JD: And that brings up another question we’ve been discussing at our meetings, which is the effective use of humor when approaching something that is very heavy, daunting, all ‘doom-and-gloom’ to make it more palatable.

MS: That’s another reason why people don’t want to read about climate change, the classic reaction being “oh! That’s so depressing!” Well, it’ll be much more depressing when your grandchildren are dead, or washed out to the sea. Humor is a good way to break that protective barrier people put up.

JD: Another point made at our meetings is that essentially we’re past the window of humor and we need to be active and we need to be confrontational.

MS: That’s kind of a point where the ‘resistance’ movement is at. We’ve been out in the streets for the past two months. It’s time to introduce some legislation of our own, change some laws ourselves, line up some politicians who have a grip on climate change. It’s up to us. The literary arts have to step up.

JD: How can us as Iowan’s participate in the climate narrative through the arts; in terms of what can we learn from other people or what can we bring to the table? I think you did this effectively through The Girls on the Roof, where you used the Mississippi river as something that defines a community as much as it can destroy a community if you’re not engaging with it correctly.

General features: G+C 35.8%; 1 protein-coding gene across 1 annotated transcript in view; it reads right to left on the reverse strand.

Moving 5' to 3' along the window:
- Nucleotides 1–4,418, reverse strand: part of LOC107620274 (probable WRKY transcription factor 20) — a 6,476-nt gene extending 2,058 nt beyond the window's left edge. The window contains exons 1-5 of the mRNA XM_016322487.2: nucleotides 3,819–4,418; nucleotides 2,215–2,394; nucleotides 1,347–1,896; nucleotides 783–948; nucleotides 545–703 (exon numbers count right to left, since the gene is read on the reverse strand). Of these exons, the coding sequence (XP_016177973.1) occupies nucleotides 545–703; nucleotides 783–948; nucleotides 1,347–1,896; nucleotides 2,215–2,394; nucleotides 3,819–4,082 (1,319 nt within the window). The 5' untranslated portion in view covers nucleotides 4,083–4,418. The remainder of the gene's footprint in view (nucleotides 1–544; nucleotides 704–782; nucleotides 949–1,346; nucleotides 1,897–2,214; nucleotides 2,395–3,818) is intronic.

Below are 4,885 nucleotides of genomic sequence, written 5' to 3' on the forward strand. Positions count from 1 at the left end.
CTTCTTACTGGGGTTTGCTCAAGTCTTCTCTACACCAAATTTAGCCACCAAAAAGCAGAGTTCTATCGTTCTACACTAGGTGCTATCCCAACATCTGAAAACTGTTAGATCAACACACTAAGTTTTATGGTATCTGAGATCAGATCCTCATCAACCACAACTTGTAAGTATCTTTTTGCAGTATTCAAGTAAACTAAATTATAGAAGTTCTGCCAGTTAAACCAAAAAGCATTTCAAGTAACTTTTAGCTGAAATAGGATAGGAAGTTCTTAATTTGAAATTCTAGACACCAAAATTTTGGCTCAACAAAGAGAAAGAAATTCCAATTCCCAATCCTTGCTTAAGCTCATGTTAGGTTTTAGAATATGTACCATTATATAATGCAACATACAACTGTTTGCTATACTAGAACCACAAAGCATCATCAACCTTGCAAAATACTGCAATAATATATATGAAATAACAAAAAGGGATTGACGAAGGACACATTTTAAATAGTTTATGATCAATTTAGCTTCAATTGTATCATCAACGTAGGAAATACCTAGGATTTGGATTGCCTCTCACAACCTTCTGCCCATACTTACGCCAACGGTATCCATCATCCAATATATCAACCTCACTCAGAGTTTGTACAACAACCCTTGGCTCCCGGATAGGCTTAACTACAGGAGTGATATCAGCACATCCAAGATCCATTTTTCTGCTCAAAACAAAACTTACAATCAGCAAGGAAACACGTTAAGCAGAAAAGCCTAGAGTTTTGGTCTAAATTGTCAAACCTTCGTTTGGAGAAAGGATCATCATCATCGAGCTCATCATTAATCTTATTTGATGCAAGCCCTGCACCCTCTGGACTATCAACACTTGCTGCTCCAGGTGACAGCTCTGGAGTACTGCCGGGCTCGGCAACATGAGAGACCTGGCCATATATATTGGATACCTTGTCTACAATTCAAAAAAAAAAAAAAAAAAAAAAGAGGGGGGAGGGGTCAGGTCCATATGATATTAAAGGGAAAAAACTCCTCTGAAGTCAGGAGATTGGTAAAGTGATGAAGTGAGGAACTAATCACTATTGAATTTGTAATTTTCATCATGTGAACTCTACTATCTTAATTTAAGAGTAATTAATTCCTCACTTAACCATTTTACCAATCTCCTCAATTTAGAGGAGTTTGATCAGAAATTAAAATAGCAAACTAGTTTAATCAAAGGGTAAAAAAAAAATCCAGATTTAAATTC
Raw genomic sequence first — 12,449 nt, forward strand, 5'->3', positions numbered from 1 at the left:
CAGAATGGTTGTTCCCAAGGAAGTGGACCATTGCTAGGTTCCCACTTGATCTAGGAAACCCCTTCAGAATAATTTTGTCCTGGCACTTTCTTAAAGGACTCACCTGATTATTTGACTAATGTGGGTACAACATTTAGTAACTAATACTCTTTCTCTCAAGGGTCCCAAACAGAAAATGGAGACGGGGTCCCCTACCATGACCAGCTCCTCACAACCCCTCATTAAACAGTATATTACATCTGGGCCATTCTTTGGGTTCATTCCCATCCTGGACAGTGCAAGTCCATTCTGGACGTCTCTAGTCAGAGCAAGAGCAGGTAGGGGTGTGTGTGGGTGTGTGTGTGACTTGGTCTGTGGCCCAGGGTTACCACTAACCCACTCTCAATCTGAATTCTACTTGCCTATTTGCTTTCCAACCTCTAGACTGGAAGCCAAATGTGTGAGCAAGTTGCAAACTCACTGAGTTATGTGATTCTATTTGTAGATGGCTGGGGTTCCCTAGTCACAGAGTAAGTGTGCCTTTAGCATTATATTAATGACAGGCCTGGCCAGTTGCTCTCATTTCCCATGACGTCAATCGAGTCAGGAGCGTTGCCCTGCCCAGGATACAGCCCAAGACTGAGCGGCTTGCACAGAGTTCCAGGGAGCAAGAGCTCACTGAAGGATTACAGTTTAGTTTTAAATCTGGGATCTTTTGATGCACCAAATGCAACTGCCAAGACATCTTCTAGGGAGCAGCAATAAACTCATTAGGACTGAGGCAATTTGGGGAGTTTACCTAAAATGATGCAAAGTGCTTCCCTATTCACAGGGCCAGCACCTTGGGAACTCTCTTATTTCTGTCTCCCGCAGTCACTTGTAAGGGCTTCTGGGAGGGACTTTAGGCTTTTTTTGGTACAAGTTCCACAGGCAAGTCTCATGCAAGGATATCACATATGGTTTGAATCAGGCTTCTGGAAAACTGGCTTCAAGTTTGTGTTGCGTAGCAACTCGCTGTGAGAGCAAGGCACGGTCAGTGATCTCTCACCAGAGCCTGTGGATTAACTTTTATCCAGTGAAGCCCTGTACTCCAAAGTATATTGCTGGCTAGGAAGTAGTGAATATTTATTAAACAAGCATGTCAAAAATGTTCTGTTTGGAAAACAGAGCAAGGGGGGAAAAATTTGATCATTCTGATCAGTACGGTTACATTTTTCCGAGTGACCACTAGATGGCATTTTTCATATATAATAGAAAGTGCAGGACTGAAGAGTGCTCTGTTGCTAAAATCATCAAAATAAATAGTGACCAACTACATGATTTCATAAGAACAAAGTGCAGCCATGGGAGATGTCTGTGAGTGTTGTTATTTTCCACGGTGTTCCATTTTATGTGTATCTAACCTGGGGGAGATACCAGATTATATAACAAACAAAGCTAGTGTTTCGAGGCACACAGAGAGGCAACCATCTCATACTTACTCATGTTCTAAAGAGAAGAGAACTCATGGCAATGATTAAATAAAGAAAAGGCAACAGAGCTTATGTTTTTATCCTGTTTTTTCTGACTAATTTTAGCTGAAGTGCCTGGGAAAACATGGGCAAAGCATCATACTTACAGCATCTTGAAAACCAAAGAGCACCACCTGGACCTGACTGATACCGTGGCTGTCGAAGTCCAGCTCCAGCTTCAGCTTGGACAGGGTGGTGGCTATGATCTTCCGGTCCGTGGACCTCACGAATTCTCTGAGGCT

MS: I mean here in Iowa we’re having a 500 year flood every five years. The first really big one was in ’93. I grew up in the Quad Cities and we had a flood every year. But nothing like when ’93 hit. Creeks turned into streams that turned into rivers. With situations like that, as Iowans, we have to document that, and respond to it in a way that brings people in to confront it. We have to get the word out, because even the experts have a hard time with that. We also have to address the complexity of it. If you take the ’93 flood, yeah we had rain for a solid year, but one of the problems with it is we’re 95% cultivated, which means all of the roots that once sucked up all the water are now gone. So it became much more dire here than it needed to be.I love reading narratives that are climate change narratives in a different way. I’m trying to work with Althea Sherman’s work a little bit. She was this remarkable ornithologist and she invented this chimney on her farm in 1880’s to allow Chimney swifts to nest. But when you read her work, it’s essentially a document on climate change. She describes her farm where there’s groves of timber and prairie stands of grasses. If you go to this place now, it’s all gone. Naturalists tend to document more than they think.